Thursday, 28 March 2013

Challenge - Jane Eyre

Image sourced from here
I got given Jane Eyre many years ago. Much to my mother’s distaste. In fact I mentioned to her the other day I was reading it and she groaned. And flopped over. And continued groaning and stooping lower and lower until her arms were dragging on the floor while she trudged around the kitchen at an incredibly slow and thumping rate.

If you think I’m prone to overreaction and drama, you should meet my Mum.

It then emerged that she couldn’t quite remember reading it as she ran around the house warbling “Cathy!!!” and I pointed out that was the wrong sister and book, not that I have read Wuthering Heights either. She did finally remember reading it when I was speculating on the end, and she got an evil grin on her face, opened her mouth, clamped both hands over it quickly, and ran away.

See my previous comment. Throw in my Dad’s Yorkshire tendencies to tell long, rambley stories over a pint or 7, and I didn’t stand a chance.

So on my second attempt to read it, I finished. I had to read it. We share a name. In fact when I came across the quote, which I actually really like;

Do you think, because I am poor, obscure, plain, and little, I am soulless and heartless? You think wrong!” –p282

I am wondering if my good friend in high school calling me (and writing all over my stuff) “Jane, plain and small” was actually her being literary. Strong possibility.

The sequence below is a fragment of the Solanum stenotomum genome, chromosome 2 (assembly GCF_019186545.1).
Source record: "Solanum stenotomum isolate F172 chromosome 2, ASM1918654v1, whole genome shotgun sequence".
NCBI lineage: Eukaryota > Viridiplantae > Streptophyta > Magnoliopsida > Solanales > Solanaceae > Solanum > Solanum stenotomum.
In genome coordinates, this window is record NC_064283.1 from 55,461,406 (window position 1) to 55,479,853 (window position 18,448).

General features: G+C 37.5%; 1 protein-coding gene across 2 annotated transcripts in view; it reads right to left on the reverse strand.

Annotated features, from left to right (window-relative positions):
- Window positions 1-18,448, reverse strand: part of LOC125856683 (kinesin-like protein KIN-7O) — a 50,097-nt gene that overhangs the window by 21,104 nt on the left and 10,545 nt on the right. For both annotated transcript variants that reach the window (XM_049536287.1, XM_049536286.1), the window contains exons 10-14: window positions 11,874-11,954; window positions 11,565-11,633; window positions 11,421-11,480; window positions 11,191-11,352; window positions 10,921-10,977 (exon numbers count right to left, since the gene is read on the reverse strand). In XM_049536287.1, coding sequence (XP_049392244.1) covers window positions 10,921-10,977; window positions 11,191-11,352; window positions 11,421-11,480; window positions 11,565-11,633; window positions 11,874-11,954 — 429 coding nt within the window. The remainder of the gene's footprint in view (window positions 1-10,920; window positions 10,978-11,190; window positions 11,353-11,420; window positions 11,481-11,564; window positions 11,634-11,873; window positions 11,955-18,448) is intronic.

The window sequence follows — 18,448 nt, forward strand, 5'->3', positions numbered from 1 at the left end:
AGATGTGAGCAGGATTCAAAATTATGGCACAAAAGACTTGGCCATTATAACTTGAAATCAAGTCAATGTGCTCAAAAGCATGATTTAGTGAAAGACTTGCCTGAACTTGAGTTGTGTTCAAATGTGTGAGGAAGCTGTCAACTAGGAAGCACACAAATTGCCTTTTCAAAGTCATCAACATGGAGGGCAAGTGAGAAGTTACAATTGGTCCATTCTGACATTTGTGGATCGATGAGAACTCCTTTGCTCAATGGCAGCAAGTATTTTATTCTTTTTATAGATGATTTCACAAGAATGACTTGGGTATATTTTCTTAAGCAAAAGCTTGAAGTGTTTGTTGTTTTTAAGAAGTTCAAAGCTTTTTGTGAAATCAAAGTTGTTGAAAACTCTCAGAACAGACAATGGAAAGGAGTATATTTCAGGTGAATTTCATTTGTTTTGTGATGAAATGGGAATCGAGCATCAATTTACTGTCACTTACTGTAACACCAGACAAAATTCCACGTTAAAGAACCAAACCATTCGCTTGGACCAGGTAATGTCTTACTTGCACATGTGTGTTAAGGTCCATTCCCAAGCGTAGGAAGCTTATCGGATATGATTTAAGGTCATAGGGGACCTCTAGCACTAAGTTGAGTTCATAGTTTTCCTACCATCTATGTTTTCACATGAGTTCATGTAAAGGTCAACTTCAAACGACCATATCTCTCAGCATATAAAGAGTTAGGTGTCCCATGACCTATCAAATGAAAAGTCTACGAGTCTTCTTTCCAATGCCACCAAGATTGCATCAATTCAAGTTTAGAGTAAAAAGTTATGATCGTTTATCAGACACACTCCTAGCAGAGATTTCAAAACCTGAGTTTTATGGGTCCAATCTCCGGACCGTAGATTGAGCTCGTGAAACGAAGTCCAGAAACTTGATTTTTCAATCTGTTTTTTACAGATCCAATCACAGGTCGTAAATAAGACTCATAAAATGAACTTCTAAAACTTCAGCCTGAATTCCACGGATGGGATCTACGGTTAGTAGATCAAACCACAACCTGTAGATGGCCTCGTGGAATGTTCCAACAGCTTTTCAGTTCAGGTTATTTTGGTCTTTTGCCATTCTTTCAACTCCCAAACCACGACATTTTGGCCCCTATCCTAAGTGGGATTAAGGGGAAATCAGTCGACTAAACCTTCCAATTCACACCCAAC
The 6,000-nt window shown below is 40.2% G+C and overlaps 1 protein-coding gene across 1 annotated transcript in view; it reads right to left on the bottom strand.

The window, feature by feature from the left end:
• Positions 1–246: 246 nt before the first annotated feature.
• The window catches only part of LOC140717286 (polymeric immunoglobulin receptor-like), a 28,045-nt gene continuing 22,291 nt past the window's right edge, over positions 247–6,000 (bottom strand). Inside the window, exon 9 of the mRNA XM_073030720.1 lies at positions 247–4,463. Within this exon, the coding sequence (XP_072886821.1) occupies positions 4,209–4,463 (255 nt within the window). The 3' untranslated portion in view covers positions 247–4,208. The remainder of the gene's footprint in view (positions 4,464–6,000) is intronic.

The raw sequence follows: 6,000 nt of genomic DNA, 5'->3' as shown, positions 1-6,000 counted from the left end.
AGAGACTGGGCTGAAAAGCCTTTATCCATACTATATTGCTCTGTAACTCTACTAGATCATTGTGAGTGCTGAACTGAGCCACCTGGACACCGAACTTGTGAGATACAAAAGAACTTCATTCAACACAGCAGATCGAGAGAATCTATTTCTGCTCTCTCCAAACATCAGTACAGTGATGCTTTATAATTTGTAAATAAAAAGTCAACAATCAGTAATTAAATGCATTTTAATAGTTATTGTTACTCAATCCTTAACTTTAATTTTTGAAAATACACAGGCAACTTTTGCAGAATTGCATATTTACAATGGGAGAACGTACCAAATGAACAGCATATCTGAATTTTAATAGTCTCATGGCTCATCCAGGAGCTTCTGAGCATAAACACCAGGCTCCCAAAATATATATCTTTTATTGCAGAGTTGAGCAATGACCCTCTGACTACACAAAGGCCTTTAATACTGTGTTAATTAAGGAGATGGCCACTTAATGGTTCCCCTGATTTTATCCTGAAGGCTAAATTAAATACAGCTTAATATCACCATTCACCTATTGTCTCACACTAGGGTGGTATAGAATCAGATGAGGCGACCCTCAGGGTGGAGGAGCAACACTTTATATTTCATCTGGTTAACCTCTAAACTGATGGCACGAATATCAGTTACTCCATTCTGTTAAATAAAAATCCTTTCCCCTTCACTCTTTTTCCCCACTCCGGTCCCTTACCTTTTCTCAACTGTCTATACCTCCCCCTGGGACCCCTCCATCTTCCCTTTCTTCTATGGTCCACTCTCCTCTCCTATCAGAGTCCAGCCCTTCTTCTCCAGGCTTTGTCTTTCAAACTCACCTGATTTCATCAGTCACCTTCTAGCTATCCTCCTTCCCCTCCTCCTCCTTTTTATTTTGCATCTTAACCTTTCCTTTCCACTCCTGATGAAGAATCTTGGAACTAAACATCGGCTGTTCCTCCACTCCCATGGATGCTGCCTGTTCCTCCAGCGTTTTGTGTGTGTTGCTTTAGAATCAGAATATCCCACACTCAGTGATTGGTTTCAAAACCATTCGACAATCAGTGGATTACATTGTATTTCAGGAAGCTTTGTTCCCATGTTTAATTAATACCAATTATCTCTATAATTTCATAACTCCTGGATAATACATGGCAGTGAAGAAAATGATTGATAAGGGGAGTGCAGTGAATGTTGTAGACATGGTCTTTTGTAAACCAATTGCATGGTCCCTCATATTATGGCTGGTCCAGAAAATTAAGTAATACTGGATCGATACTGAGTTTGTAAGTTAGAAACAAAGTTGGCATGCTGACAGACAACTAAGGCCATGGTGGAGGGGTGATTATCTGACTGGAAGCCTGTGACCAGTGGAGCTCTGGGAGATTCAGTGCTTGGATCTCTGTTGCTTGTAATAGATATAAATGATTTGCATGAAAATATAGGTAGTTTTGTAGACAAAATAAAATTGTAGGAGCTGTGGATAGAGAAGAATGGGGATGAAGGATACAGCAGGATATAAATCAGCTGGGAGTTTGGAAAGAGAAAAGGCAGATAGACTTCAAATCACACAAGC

So what did I actually think? I loved the first half of the book. Besides the love of semi-colons (says the girl with the love of commas and parentheses), I really enjoyed the writing. And she at least knew how to use those semi-colons. I loved the feeling of being back in Yorkshire. I loved the moors. I liked Jane. I even liked Mr Rochester. As I said to Mum, “He’s actually quite funny and intelligent. Until he doesn’t stop talking. He just goes on and on and becomes ridiculous, and you just wish you could shake him and say ‘Oh just stop talking!! I liked you so much better when you weren’t talking!!’”. She pointed out in mirth that may be the pot calling the kettle black. Bah.

But then it goes a bit pear-shaped. The big twist in events happens. She meets St John Rivers, who needs to get the .. hell... over himself frankly. The book gets ridiculously preachy. I got stuck in sermons that I didn’t realise I being lead into, and that made me grumpy at the characters for breaching my trust. Oh and then the end! Dear god!

So I’m glad I read it. I liked the first 300pp or so. It was going to be a 4 starrer I thought. It would pull me out of this 3 star slump I’ve been in. But alas, it was not to be.

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